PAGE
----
However, Wigton roused themselves from their torpor and hit back with two tries before half time. First, good play by Miller and Moffatt set up play in Bennies 22. A lineout catch and drive took play upto the line where Bennies infringed. Wigton set up a maul and second row Matthew Atkinson was pushed over the line. The conversion made the score 14-12.
Wigton gained another good position when scrum half Fergus Ledingham pulled off a good tackle as Rayson tried to run out of defence. The loose ball was dropped on by Smith. More grief for St Benedicts came when flanker Gavin Mauldling was carded for hands in the ruck. Wigton kicked for the corner and from the resulting lineout set up a close range try for No 8 Stuart Creighton and a 17-14 lead at half time.
In the second half, Wigton were again quicker out of the blocks. Miller broke clear, but chose not to use outside support but carried the ball into the 22 and several phases later, wingerSteven Harris, enjoying the best game of his short first team career, dived in to score in the left hand corner. 22-14.
Once again, Bennies came storming back, refusing to lie down. Steve Wood's boot took play to the Wigton 22 and strong work by props Halligan and Jardine and winger Fisher, led to a five metre scrum. From this position, Craig Halligan battled his way over the line. The conversion made it a 22-21 game with everything to play for.
The game now really opened up with both sides searching for a decisive score. Wigton gave themselves breathing space when Smith returned a Wood kick with interest, passing to Harris, who made more ground. As the ball was quickly recycled stand off and eventual Man of the Match, David Hanabury made a half break and offloaded to his supporting flanker Mark Lee who scored under the sticks. The conversion made it 29-21.
The Whitehaven outfit's task became harder when Steve Wood received a second yellow card, and therefore a red, for punching. Wigton seemed to be putting the game to bed when following buildup work by Lee, Miller and Gardner, Smith squeezed in at the corner for his second try and a 34-21 score.
However, the game now came to an exciting climax. Bennies summoned their last resources of energy and motivation to come roaring back, and as the game became frantic, Wigton too, got caught up in the excitement, when cooler heads could have served them better, but then Bennies gave them plenty to worry about. As a counter attack seemed to be running out of options, Scott improvised a superb kick to push play close to the Wigton line.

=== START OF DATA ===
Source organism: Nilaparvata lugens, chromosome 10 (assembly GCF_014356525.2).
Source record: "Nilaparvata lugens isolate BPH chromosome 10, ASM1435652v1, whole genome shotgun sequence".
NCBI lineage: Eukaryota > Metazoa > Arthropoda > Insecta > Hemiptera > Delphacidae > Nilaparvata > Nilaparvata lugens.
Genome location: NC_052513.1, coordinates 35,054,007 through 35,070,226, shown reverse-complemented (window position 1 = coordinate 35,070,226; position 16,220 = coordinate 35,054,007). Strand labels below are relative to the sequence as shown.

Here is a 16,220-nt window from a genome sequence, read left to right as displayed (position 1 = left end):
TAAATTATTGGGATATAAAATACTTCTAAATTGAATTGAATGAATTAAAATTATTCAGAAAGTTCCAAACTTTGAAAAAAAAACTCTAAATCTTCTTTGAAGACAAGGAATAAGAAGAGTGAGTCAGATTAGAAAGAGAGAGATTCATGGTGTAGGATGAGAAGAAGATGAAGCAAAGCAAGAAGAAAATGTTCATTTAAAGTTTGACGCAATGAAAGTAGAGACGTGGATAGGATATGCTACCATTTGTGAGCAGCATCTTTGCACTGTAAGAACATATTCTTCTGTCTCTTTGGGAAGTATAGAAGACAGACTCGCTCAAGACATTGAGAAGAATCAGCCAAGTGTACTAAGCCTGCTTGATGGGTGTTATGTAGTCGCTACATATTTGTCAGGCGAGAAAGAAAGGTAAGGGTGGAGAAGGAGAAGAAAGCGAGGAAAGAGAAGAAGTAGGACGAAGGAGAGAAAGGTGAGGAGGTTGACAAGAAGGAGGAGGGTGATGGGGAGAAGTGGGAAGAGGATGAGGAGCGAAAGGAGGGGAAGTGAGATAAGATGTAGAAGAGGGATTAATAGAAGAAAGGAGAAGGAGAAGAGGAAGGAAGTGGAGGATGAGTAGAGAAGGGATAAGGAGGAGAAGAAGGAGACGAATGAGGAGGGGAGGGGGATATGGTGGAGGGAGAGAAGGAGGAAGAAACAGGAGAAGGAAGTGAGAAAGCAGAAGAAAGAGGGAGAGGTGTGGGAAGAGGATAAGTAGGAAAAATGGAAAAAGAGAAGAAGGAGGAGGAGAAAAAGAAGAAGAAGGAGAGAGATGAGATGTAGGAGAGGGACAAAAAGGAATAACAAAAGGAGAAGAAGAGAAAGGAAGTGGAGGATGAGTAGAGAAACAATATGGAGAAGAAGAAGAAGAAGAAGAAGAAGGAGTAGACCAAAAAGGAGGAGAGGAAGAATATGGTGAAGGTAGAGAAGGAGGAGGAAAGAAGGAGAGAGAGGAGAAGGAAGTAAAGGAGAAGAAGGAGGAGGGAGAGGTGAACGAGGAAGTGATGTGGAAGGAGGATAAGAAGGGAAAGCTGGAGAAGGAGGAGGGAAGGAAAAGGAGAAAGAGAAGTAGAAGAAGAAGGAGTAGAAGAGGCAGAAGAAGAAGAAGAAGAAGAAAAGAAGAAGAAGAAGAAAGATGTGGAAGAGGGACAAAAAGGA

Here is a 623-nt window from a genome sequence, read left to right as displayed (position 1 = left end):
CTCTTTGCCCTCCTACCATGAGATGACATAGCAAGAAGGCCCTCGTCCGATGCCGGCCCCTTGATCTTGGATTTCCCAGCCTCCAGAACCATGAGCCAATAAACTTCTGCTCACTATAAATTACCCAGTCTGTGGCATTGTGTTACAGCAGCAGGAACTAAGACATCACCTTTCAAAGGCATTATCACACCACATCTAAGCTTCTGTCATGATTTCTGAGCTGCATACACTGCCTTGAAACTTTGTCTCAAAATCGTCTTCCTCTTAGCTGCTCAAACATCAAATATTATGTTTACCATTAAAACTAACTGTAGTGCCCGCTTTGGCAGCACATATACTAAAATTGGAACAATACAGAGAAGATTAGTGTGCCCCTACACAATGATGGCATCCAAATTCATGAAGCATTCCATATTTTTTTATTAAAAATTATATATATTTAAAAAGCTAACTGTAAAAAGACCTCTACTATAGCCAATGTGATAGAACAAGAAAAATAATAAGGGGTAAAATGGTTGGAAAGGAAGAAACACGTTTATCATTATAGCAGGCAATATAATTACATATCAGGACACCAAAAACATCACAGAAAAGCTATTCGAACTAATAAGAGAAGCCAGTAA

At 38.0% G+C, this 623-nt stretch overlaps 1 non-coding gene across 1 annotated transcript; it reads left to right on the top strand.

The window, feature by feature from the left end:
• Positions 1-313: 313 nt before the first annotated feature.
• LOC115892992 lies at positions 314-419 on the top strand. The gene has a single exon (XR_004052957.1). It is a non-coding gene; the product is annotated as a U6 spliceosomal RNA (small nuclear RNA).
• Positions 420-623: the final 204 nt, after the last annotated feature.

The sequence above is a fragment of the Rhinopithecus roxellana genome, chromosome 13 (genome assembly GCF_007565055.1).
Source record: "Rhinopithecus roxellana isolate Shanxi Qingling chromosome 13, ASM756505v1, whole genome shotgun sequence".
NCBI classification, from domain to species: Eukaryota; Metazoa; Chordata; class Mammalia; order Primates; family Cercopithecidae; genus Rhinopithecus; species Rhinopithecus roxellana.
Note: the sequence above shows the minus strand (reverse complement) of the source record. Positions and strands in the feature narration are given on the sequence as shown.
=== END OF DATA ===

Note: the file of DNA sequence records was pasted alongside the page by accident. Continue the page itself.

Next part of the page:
Chances came thick and fast for both sides and as players tired, runners making breaks were often short of support resulting in turnovers. Wigton's Miller was carded for failing to retreat ten metres from a tapped penalty. Wigton were constantly looking to counter attack, whilst Bennies were spreading the ball with wild abandon, stretching the defence. This approach worked and, after one or two close things, Scott eventually got over for his second try, narrowing the gap to 34-26. However, Wigton had enough of a cushion to survive, and that remained the score at the final whistle in a thrilling game. Hanabury took the Man of the Match honours, but in truth every player on the park gave their all and it was hard to think of anyone who had a poor game on either side.
No doubt, at the start of the season, our priority was to consolidate our league place following last season's promotion. We achieved this with generally good home performances and managing to garner seven points from our last three away games. An average of two points per away match next season would put us in a much more comfortable position.
With target No1 achieved, the Cup win was the icing on the cake. Special mention here to David Waning, the only member of the team who had previously enjoyed Cup success. This was his third win. Quite noteworthy considering he came back from injury just in time to play in the semi final. His form on his return showed that he still has a lot to offer at first team level. In many ways, he is the last of the old fashioned players, whose first priority on leaving the pitch is not a cool down or an ice bath, but a fag.